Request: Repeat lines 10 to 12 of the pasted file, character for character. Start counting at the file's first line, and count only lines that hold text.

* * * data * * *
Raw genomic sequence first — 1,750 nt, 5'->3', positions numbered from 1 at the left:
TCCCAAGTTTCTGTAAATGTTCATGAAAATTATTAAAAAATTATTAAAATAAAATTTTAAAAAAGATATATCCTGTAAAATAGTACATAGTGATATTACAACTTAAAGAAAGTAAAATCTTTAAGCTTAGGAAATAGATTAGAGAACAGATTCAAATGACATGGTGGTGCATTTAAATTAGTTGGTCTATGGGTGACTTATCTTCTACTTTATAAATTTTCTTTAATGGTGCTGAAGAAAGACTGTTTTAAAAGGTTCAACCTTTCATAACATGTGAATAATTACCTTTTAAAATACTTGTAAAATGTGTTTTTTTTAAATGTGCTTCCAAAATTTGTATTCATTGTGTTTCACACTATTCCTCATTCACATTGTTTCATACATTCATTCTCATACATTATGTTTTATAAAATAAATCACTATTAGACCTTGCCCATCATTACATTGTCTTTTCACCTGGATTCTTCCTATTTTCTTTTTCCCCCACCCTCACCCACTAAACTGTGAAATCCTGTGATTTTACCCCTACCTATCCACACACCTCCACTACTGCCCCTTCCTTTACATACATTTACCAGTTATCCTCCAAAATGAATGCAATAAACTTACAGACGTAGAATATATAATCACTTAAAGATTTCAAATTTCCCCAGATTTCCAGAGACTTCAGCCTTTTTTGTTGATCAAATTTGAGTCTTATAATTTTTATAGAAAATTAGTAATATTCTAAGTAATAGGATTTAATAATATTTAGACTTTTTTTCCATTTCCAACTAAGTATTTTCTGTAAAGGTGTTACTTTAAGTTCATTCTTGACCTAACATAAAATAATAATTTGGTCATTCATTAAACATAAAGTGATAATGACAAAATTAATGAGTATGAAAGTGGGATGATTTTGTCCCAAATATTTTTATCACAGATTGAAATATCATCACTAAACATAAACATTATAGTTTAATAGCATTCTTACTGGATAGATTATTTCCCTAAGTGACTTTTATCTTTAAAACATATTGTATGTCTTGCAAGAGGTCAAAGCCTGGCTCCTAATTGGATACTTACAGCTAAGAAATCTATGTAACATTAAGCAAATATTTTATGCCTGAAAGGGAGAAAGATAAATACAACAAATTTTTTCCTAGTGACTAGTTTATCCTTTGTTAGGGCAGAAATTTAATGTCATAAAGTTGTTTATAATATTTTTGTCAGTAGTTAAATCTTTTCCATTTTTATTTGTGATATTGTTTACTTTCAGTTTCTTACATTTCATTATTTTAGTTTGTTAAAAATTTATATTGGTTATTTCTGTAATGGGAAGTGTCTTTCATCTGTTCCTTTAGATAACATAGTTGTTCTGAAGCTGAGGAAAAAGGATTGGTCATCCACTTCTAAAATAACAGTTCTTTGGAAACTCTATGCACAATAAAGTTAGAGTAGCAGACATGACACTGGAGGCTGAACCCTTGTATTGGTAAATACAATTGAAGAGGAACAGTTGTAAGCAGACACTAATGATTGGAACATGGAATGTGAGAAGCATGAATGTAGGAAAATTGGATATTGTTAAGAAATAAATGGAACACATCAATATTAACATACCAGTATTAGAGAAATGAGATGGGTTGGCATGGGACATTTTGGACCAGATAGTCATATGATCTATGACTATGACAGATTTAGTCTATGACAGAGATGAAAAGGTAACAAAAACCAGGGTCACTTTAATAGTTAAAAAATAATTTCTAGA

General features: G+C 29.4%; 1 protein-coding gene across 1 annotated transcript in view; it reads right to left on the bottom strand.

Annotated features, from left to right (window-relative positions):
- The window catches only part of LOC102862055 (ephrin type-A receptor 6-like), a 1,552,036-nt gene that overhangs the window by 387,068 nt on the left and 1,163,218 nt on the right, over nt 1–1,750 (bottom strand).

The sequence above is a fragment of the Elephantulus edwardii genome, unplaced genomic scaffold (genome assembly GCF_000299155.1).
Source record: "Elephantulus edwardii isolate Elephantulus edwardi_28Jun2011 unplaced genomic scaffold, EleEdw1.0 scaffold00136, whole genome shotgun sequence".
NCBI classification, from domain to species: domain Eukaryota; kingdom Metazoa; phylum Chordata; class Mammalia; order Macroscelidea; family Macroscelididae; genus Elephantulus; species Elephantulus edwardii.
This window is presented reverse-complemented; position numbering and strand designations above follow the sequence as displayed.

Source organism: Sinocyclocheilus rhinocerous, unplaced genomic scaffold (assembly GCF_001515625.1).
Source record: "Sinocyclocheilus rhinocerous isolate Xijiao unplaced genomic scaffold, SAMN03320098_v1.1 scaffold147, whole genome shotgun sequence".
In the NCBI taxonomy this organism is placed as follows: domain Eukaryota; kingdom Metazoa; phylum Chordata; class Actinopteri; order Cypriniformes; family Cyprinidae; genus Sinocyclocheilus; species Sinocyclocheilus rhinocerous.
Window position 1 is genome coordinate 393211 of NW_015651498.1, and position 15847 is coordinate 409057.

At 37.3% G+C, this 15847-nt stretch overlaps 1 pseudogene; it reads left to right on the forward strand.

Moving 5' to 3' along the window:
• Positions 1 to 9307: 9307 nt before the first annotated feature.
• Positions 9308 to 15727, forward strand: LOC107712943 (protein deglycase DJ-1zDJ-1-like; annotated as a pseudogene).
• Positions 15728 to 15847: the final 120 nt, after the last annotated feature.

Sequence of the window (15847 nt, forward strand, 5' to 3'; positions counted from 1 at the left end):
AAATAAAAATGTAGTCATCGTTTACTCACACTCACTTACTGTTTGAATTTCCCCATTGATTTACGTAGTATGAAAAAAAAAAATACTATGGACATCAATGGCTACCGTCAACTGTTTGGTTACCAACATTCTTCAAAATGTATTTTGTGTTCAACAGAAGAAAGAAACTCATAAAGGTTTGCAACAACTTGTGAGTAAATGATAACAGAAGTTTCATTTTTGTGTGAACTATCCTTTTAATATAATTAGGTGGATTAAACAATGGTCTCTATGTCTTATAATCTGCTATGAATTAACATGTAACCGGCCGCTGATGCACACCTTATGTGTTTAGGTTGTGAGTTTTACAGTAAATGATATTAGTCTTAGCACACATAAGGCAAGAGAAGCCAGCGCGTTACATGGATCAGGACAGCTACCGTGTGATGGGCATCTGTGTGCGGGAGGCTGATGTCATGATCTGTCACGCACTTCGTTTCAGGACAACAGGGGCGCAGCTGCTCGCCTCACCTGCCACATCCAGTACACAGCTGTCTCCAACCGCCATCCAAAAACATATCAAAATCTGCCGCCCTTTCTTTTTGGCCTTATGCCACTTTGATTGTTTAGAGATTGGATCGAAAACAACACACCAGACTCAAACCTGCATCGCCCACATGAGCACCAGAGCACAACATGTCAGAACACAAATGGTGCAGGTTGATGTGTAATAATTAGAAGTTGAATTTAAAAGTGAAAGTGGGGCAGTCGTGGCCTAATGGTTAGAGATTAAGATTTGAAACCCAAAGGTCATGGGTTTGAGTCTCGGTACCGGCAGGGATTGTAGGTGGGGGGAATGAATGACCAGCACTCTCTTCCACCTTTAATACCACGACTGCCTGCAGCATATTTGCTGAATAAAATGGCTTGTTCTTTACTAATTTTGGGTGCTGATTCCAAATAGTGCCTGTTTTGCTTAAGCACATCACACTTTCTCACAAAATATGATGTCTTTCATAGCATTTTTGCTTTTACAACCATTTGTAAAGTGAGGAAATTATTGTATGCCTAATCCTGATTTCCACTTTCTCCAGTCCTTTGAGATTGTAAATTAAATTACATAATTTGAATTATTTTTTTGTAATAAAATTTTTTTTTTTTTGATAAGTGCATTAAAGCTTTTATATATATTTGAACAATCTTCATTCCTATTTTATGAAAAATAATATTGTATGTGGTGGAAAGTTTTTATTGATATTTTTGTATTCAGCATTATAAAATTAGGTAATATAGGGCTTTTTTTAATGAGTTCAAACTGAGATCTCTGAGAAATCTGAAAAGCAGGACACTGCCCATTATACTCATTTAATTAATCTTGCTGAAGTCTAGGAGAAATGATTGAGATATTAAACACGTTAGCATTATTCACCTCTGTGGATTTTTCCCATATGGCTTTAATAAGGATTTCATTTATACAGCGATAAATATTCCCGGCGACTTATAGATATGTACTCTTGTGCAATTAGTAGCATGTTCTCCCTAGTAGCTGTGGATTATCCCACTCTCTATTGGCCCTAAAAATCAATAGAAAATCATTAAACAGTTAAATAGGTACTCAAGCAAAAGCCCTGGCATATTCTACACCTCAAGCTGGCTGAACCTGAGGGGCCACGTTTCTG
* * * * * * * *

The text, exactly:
Source organism: Sinocyclocheilus rhinocerous, unplaced genomic scaffold (assembly GCF_001515625.1).
Source record: "Sinocyclocheilus rhinocerous isolate Xijiao unplaced genomic scaffold, SAMN03320098_v1.1 scaffold147, whole genome shotgun sequence".
In the NCBI taxonomy this organism is placed as follows: domain Eukaryota; kingdom Metazoa; phylum Chordata; class Actinopteri; order Cypriniformes; family Cyprinidae; genus Sinocyclocheilus; species Sinocyclocheilus rhinocerous.